15 May 2019
Epigenetics in Shrimp – The Future of Shrimp Breeding?
Written by Zach Stein

Shrimp breeding programs are on a constant quest to produce broodstock that will grow faster, be more resistant to stressors in the environment such as dissolved oxygen swings, and be tougher in the face of disease.

While shrimp breeding programs are generally getting more advanced with greater data tracking, more family lines, and a combination of practices from SPF, to SPR, to APE, there is another very exciting practice on the horizon – epigenetics.

In this post we explore epigenetics and its potential impact on shrimp breeding and the farmed shrimp industry as a whole.

What is Epigenetics?

Epigenetics is the study of the impact of traumatic events on the genes of a being’s offspring. At the lab level, it has been studied in controlled settings using mice and zebrafish, and in the real world, it has been studied by tracing family lineages back through regional traumatic events and seeing what impact it has had on a population generations later.

Famous examples include studies of the survivors of famines with the results being that the generations that come later from their lines are generally tougher, resulting in longer lifetimes.

While the causes of these epigenetics transformations in response to traumatic events is still being understood by scientists, the data is indicating that the results of these transformations are real and can have a major impact, particularly in animal husbandry industries, like shrimp.

How Are Shrimp Bred Today?

While advancing, shrimp breeding is done today using traditional animal husbandry methods, which is essential Darwinian “survival of the fittest.” A generation of shrimp is bred, then subjected to tests to allow the strongest to emerge. These strongest are then cared for until they reach broodstock size and then are bred again and the process is repeated.

With careful record keeping, generations of shrimp grow and are selected for specific qualities such as growth rates, disease resistance, and survival when shocked (temperature swings and salinity changes). Once the broodstock reaches certain thresholds then they can be sold to hatcheries who will continue to raise them and sell PL’s to farmers.

With such methods, genetics companies can get far ahead of their competition as it can take 180 days to raise a new batch of potential broodstock from PL to ready to mate.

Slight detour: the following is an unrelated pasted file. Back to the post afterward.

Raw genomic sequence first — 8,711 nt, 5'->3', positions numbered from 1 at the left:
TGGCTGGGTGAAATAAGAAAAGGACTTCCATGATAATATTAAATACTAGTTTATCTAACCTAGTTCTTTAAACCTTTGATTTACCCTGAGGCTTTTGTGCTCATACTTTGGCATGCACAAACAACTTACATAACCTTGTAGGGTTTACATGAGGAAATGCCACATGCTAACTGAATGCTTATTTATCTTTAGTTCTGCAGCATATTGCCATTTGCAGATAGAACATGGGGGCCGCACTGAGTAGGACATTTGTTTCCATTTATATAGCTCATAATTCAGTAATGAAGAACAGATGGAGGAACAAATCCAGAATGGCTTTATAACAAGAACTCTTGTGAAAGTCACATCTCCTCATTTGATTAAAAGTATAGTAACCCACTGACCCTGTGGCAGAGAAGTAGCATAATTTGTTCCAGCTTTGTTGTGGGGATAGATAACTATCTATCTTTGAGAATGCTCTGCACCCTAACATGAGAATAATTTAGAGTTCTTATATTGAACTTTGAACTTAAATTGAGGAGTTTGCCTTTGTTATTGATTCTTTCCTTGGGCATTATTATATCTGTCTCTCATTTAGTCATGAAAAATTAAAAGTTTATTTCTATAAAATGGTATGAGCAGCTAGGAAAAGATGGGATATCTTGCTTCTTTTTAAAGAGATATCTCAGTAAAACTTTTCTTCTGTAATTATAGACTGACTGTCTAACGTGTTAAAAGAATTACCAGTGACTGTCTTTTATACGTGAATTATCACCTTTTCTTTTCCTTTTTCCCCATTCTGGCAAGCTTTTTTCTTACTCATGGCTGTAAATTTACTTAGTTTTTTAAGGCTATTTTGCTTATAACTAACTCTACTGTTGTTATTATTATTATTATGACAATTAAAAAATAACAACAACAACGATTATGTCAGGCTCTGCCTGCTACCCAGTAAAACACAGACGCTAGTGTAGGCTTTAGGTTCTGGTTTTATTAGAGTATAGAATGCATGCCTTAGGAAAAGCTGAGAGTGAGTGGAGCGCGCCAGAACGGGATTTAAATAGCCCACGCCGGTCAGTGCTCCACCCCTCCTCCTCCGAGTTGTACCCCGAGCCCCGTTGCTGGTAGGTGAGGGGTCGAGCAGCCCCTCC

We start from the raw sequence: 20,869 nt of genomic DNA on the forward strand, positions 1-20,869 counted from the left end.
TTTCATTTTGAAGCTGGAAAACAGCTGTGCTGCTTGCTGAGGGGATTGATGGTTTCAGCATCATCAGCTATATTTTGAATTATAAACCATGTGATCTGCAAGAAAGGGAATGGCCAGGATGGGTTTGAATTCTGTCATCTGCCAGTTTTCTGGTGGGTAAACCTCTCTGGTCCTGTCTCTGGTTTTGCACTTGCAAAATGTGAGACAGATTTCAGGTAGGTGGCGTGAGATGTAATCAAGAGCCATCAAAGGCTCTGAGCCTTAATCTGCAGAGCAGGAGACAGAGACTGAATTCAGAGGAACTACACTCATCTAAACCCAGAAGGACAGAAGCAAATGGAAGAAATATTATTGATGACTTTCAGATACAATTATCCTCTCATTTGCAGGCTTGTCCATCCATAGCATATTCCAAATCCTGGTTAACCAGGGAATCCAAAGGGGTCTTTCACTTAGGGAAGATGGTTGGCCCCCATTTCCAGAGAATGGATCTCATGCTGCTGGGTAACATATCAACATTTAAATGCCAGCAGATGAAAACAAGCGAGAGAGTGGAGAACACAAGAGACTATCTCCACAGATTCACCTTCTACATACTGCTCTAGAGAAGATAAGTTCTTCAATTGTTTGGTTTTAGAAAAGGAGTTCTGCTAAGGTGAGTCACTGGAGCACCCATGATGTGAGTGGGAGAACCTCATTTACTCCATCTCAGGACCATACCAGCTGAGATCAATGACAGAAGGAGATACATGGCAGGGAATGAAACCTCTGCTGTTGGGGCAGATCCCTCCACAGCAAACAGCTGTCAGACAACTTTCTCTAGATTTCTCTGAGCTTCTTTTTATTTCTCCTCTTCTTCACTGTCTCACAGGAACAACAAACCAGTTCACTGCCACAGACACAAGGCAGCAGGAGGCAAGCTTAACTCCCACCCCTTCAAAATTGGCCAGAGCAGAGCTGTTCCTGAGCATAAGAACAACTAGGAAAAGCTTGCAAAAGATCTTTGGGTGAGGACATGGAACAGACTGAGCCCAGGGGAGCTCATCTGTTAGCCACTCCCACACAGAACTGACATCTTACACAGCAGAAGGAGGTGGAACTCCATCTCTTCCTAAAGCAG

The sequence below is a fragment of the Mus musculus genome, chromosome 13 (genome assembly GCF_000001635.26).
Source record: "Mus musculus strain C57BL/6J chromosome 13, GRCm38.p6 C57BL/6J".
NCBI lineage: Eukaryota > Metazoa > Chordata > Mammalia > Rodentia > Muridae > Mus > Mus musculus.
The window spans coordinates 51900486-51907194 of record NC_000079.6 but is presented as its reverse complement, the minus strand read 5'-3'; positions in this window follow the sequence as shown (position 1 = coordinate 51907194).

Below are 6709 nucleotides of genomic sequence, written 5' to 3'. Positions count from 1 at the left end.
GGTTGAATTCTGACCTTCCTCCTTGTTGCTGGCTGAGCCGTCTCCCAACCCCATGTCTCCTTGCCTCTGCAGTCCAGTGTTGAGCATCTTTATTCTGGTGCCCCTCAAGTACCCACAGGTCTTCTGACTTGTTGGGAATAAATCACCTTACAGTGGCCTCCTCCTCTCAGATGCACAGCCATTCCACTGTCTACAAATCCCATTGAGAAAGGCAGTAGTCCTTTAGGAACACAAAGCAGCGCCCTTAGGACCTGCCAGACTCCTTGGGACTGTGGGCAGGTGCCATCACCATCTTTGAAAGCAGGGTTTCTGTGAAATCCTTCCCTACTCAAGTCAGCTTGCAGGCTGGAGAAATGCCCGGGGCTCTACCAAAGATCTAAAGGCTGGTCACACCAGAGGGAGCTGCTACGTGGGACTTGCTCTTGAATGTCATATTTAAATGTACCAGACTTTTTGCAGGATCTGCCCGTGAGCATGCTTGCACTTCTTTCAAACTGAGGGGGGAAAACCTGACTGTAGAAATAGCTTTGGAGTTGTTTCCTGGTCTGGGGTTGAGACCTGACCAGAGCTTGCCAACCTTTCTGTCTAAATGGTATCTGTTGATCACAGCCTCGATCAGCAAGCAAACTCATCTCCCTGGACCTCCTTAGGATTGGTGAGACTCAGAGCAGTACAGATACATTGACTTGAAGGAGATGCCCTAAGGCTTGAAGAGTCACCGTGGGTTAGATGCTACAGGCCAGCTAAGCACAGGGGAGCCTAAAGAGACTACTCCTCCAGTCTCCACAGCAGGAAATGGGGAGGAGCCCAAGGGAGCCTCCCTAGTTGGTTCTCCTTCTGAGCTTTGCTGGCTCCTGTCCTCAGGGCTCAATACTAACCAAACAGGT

What Could the Impact of Epigenetics Be on Shrimp Breeding Programs?

With the advent of epigenetics, shrimp genetics companies may be able to add another tool in their toolbelt of practices to raise stronger animals. Early studies have shown that subjecting a generation of animals to a specific shock, like a heat shock and keeping the survivors alive to breed results in later generations showing significantly more tolerance to such events.

As this research progresses, the implications could be huge on the world of shrimp as genetics programs could take a quantum leap forward in staying one step ahead of diseases and other expected environmental shocks.

In this way, genetics companies can shortcut the “random” part of “random selection.” By subjecting animals to specific traumas (yes it sounds inhumane, but so are poor survival rates), they can purposefully produce offspring that are genetically hardier in the face of such shocks. For example, with ocean pH’s rising due to global acidification from climate change, genetics companies would not only just select the shrimp that randomly that survived in lower pH water, but could purposefully subject the animals for longer exposure times, thus further shocking them, and potentially leading to altered genetics for the better in the future.


We focus a lot of the future of shrimp farming in this blog, and epigenetics has a very high potential in revolutionizing shrimp breeding programs, leading to a more stable industry, higher survival rates, and more money in the pockets of farmers.